in the United Kingdom, the Locomotive Act 1865, popularly known as the Red Flag Act, mandated speed limits for self-propelled vehicles—i.e. cars—of 4 mph (6 km/h) on country roads and 2 mph (3 km/h ) in cities
Andrea Baronchelli (2023). Shaping new norms for AI
Long-sightedness in politics
How do we know long- or short-sightedness when we see it? Clearly there is the risk of polemical use, but there are some objective markers one could point to. One lies in discourse: the willingness to identify long-term objectives and build policy programmes that, rhetorically at least, are committed to their pursuit. Party manifestos are one kind of text that can be studied, often cited as evidence of unambitious or backward-looking views in the present (Zielonka, 2023). Investments are another possible indicator: the willingness to devote resources to projects that take time to mature (e.g. the building of infrastructure), or to hold back resources for future use (e.g. by creating a sovereign wealth fund), or to introduce regulations likely to produce short-term costs and long-term benefits (e.g. carbon taxing) (Boston, 2017; Smith, 2021, p. 3). Having regard for the future often means the willingness to make sacrifices in the short term.
Another indicator of long-sightedness widely invoked is consistency. Often this rests on the assumption that a certain line of policy is optimal (see e.g. the attachment of central bankers to an inflation target of 2–3 per cent), and that responsible policymaking involves minimising deviation from it. Commitment in adversity would be another way to conceive this: the willingness to stick to an agenda when progress seems in doubt or opinion turns against it. 3 Finally, as an additional marker of long-sightedness, one may refer to the sustainability of methods. This describes an actor’s willingness to pursue policies in a way that does not weaken the institutions and authority on which future deliberation and policymaking will need to rely. Transparency, capacity and clear procedure are amongst the values that may be embraced to this end (Thompson, 2010).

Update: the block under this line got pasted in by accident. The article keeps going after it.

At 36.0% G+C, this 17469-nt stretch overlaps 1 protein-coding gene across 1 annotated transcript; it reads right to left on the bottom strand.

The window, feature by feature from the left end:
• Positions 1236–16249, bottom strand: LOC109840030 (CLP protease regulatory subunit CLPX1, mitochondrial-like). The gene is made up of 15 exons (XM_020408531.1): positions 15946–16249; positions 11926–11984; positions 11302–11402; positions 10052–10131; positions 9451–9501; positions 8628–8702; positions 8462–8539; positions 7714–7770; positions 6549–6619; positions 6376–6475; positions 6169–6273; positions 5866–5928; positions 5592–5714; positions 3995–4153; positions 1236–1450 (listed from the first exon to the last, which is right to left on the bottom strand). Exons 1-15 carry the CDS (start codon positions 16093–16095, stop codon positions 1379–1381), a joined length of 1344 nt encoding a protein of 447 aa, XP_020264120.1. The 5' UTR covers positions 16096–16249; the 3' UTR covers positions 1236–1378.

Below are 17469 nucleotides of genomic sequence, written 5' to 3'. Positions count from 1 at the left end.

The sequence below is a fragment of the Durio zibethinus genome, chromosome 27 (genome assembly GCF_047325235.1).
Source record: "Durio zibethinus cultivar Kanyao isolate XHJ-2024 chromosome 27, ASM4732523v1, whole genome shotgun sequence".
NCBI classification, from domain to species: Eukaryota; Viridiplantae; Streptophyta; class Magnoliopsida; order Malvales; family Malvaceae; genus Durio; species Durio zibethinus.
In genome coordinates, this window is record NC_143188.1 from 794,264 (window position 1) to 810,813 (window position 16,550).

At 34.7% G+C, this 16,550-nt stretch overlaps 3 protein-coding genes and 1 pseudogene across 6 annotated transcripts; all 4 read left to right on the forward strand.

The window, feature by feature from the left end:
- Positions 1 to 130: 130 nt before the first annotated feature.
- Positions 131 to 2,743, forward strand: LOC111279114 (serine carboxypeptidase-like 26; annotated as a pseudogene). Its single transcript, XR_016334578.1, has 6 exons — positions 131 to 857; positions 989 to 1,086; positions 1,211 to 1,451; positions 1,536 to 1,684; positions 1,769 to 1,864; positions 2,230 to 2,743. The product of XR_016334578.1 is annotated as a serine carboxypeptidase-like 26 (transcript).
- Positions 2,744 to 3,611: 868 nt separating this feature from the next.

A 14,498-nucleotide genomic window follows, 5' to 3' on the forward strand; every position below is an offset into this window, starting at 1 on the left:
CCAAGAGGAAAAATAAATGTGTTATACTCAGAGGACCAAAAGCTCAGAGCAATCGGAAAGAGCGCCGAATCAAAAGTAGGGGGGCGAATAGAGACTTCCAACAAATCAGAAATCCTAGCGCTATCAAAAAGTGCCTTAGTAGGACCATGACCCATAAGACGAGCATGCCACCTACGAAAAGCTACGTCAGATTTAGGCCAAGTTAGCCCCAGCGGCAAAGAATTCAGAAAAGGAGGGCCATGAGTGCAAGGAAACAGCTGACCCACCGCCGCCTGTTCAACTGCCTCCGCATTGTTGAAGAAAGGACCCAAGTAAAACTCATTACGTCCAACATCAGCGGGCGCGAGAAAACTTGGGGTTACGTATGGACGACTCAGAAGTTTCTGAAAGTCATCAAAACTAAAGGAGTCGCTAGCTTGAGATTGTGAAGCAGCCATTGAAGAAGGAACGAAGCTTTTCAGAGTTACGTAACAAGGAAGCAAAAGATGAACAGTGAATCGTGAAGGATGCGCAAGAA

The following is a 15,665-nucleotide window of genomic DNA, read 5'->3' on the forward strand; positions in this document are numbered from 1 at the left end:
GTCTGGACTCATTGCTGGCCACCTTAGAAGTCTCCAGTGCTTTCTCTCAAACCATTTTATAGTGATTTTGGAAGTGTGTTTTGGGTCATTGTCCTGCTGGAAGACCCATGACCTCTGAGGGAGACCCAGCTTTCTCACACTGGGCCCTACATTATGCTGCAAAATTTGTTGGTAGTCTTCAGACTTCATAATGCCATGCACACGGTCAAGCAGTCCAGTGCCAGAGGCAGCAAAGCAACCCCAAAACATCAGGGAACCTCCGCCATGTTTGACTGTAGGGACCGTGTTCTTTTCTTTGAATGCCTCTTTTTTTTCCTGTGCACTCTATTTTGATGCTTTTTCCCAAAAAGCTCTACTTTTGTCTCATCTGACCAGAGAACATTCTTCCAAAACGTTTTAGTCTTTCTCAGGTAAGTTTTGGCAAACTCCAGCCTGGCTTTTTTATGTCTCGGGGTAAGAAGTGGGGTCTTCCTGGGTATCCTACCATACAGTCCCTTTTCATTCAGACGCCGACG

Jonathan White (2024). Technocratic myopia: On the pitfalls of depoliticising the future
The modern insect societies have a vast amount to teach us today. They show how it is possible to”speak” in complex messages with pheromones. And they illustrate, through thousands of examples, how the division of labor can be crafted with flexible behavior programs to achieve an optimal efficiency of a working group. Their networks of cooperating individuals have suggested new designs in computers and shed light on how neurons of the brain might interact in the creation of mind. They are in many ways an inspiration. The study of ants, President Lowell, of Harvard University, said when he bestowed an honorary degree on the great myrmecologist William Morton Wheeler in the 1920s, has demonstrated that these insects, “like human beings, can create civilizations without the use of reason.”
Bert Hölldobler & E. O. Wilson (2009). The Superorganism: The Beauty, Elegance and Strangeness of Insect societies, p. XVIII
Think I might read this book at some point. Might be interesting to try to understand human sociality by contrasting it with insect sociality. And seeing the various kinds of selection pressures and circumstances that can favor the emergence of cooperation.